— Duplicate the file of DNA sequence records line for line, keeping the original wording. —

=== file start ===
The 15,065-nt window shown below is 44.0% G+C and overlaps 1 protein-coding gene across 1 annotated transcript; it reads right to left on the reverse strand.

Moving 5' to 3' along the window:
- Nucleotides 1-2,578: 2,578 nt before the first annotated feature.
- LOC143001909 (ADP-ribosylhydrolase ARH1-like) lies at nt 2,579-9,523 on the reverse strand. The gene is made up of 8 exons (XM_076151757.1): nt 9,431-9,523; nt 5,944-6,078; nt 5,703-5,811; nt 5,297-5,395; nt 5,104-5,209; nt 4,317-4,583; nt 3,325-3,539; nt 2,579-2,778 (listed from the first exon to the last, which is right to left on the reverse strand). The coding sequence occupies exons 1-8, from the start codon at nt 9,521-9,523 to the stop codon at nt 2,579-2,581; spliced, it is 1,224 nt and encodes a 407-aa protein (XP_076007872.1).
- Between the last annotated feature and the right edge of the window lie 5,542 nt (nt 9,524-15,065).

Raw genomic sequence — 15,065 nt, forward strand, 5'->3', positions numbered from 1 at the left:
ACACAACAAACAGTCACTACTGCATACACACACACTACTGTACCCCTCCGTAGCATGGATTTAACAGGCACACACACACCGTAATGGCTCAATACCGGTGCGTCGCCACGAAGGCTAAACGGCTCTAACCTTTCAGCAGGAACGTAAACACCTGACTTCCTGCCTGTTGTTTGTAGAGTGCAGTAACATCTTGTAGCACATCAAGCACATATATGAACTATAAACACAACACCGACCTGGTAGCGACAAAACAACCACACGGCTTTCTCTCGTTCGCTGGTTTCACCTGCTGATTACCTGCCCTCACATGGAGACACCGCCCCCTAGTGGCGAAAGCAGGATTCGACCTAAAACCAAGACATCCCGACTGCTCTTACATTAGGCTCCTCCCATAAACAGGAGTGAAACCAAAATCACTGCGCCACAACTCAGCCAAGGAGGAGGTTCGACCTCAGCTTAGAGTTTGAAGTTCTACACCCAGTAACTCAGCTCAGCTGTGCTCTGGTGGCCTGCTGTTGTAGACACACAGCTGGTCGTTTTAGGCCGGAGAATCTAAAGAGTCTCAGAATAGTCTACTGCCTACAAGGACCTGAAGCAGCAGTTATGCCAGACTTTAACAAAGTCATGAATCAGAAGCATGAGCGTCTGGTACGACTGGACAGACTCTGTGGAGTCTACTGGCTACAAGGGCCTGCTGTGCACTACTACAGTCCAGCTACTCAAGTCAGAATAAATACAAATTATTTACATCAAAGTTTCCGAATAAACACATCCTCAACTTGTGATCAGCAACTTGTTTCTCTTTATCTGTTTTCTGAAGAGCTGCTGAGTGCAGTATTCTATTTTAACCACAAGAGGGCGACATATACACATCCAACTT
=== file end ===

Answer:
The 15,065-nt window shown below is 44.0% G+C and overlaps 1 protein-coding gene across 1 annotated transcript; it reads right to left on the reverse strand.

Moving 5' to 3' along the window:
- Nucleotides 1-2,578: 2,578 nt before the first annotated feature.
- LOC143001909 (ADP-ribosylhydrolase ARH1-like) lies at nt 2,579-9,523 on the reverse strand. The gene is made up of 8 exons (XM_076151757.1): nt 9,431-9,523; nt 5,944-6,078; nt 5,703-5,811; nt 5,297-5,395; nt 5,104-5,209; nt 4,317-4,583; nt 3,325-3,539; nt 2,579-2,778 (listed from the first exon to the last, which is right to left on the reverse strand). The coding sequence occupies exons 1-8, from the start codon at nt 9,521-9,523 to the stop codon at nt 2,579-2,581; spliced, it is 1,224 nt and encodes a 407-aa protein (XP_076007872.1).
- Between the last annotated feature and the right edge of the window lie 5,542 nt (nt 9,524-15,065).

Raw genomic sequence — 15,065 nt, forward strand, 5'->3', positions numbered from 1 at the left:
ACACAACAAACAGTCACTACTGCATACACACACACTACTGTACCCCTCCGTAGCATGGATTTAACAGGCACACACACACCGTAATGGCTCAATACCGGTGCGTCGCCACGAAGGCTAAACGGCTCTAACCTTTCAGCAGGAACGTAAACACCTGACTTCCTGCCTGTTGTTTGTAGAGTGCAGTAACATCTTGTAGCACATCAAGCACATATATGAACTATAAACACAACACCGACCTGGTAGCGACAAAACAACCACACGGCTTTCTCTCGTTCGCTGGTTTCACCTGCTGATTACCTGCCCTCACATGGAGACACCGCCCCCTAGTGGCGAAAGCAGGATTCGACCTAAAACCAAGACATCCCGACTGCTCTTACATTAGGCTCCTCCCATAAACAGGAGTGAAACCAAAATCACTGCGCCACAACTCAGCCAAGGAGGAGGTTCGACCTCAGCTTAGAGTTTGAAGTTCTACACCCAGTAACTCAGCTCAGCTGTGCTCTGGTGGCCTGCTGTTGTAGACACACAGCTGGTCGTTTTAGGCCGGAGAATCTAAAGAGTCTCAGAATAGTCTACTGCCTACAAGGACCTGAAGCAGCAGTTATGCCAGACTTTAACAAAGTCATGAATCAGAAGCATGAGCGTCTGGTACGACTGGACAGACTCTGTGGAGTCTACTGGCTACAAGGGCCTGCTGTGCACTACTACAGTCCAGCTACTCAAGTCAGAATAAATACAAATTATTTACATCAAAGTTTCCGAATAAACACATCCTCAACTTGTGATCAGCAACTTGTTTCTCTTTATCTGTTTTCTGAAGAGCTGCTGAGTGCAGTATTCTATTTTAACCACAAGAGGGCGACATATACACATCCAACTT